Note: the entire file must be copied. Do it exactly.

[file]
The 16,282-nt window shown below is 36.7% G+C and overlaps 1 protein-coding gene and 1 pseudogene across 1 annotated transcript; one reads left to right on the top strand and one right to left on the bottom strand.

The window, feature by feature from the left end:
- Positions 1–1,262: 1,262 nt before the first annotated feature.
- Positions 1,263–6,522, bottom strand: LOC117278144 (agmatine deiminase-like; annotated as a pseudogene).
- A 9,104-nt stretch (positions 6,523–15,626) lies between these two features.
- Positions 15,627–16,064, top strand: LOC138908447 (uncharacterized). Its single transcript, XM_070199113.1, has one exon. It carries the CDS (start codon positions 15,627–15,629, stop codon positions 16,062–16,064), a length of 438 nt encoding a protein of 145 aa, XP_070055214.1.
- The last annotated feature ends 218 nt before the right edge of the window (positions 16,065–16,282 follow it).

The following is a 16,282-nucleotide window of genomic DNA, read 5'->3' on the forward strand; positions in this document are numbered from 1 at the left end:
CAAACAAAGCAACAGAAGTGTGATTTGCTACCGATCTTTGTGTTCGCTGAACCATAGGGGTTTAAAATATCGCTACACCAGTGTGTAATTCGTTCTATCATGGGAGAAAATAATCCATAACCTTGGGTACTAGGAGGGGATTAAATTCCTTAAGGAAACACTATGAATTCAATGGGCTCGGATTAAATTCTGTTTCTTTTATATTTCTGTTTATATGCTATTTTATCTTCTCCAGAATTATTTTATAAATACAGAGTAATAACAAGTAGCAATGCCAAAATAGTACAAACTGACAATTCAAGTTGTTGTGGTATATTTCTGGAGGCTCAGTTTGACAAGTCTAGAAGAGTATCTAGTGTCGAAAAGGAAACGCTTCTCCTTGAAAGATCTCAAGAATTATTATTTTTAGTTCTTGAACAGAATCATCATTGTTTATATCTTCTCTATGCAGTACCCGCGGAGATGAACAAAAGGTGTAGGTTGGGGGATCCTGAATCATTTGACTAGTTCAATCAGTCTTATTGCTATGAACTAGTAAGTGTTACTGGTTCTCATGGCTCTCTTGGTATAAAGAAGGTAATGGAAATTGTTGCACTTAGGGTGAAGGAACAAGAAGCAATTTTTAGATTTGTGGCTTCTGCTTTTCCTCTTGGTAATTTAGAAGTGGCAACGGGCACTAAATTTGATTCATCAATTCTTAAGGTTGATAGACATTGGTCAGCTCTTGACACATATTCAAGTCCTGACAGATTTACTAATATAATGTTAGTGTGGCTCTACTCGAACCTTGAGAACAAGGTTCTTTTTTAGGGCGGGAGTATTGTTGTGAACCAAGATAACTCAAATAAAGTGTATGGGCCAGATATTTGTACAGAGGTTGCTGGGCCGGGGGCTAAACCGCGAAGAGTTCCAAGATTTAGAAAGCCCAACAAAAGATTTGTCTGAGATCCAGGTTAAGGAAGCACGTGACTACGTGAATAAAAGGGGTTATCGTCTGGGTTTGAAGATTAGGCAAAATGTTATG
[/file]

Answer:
The 16,282-nt window shown below is 36.7% G+C and overlaps 1 protein-coding gene and 1 pseudogene across 1 annotated transcript; one reads left to right on the top strand and one right to left on the bottom strand.

The window, feature by feature from the left end:
- Positions 1–1,262: 1,262 nt before the first annotated feature.
- Positions 1,263–6,522, bottom strand: LOC117278144 (agmatine deiminase-like; annotated as a pseudogene).
- A 9,104-nt stretch (positions 6,523–15,626) lies between these two features.
- Positions 15,627–16,064, top strand: LOC138908447 (uncharacterized). Its single transcript, XM_070199113.1, has one exon. It carries the CDS (start codon positions 15,627–15,629, stop codon positions 16,062–16,064), a length of 438 nt encoding a protein of 145 aa, XP_070055214.1.
- The last annotated feature ends 218 nt before the right edge of the window (positions 16,065–16,282 follow it).

The following is a 16,282-nucleotide window of genomic DNA, read 5'->3' on the forward strand; positions in this document are numbered from 1 at the left end:
CAAACAAAGCAACAGAAGTGTGATTTGCTACCGATCTTTGTGTTCGCTGAACCATAGGGGTTTAAAATATCGCTACACCAGTGTGTAATTCGTTCTATCATGGGAGAAAATAATCCATAACCTTGGGTACTAGGAGGGGATTAAATTCCTTAAGGAAACACTATGAATTCAATGGGCTCGGATTAAATTCTGTTTCTTTTATATTTCTGTTTATATGCTATTTTATCTTCTCCAGAATTATTTTATAAATACAGAGTAATAACAAGTAGCAATGCCAAAATAGTACAAACTGACAATTCAAGTTGTTGTGGTATATTTCTGGAGGCTCAGTTTGACAAGTCTAGAAGAGTATCTAGTGTCGAAAAGGAAACGCTTCTCCTTGAAAGATCTCAAGAATTATTATTTTTAGTTCTTGAACAGAATCATCATTGTTTATATCTTCTCTATGCAGTACCCGCGGAGATGAACAAAAGGTGTAGGTTGGGGGATCCTGAATCATTTGACTAGTTCAATCAGTCTTATTGCTATGAACTAGTAAGTGTTACTGGTTCTCATGGCTCTCTTGGTATAAAGAAGGTAATGGAAATTGTTGCACTTAGGGTGAAGGAACAAGAAGCAATTTTTAGATTTGTGGCTTCTGCTTTTCCTCTTGGTAATTTAGAAGTGGCAACGGGCACTAAATTTGATTCATCAATTCTTAAGGTTGATAGACATTGGTCAGCTCTTGACACATATTCAAGTCCTGACAGATTTACTAATATAATGTTAGTGTGGCTCTACTCGAACCTTGAGAACAAGGTTCTTTTTTAGGGCGGGAGTATTGTTGTGAACCAAGATAACTCAAATAAAGTGTATGGGCCAGATATTTGTACAGAGGTTGCTGGGCCGGGGGCTAAACCGCGAAGAGTTCCAAGATTTAGAAAGCCCAACAAAAGATTTGTCTGAGATCCAGGTTAAGGAAGCACGTGACTACGTGAATAAAAGGGGTTATCGTCTGGGTTTGAAGATTAGGCAAAATGTTATG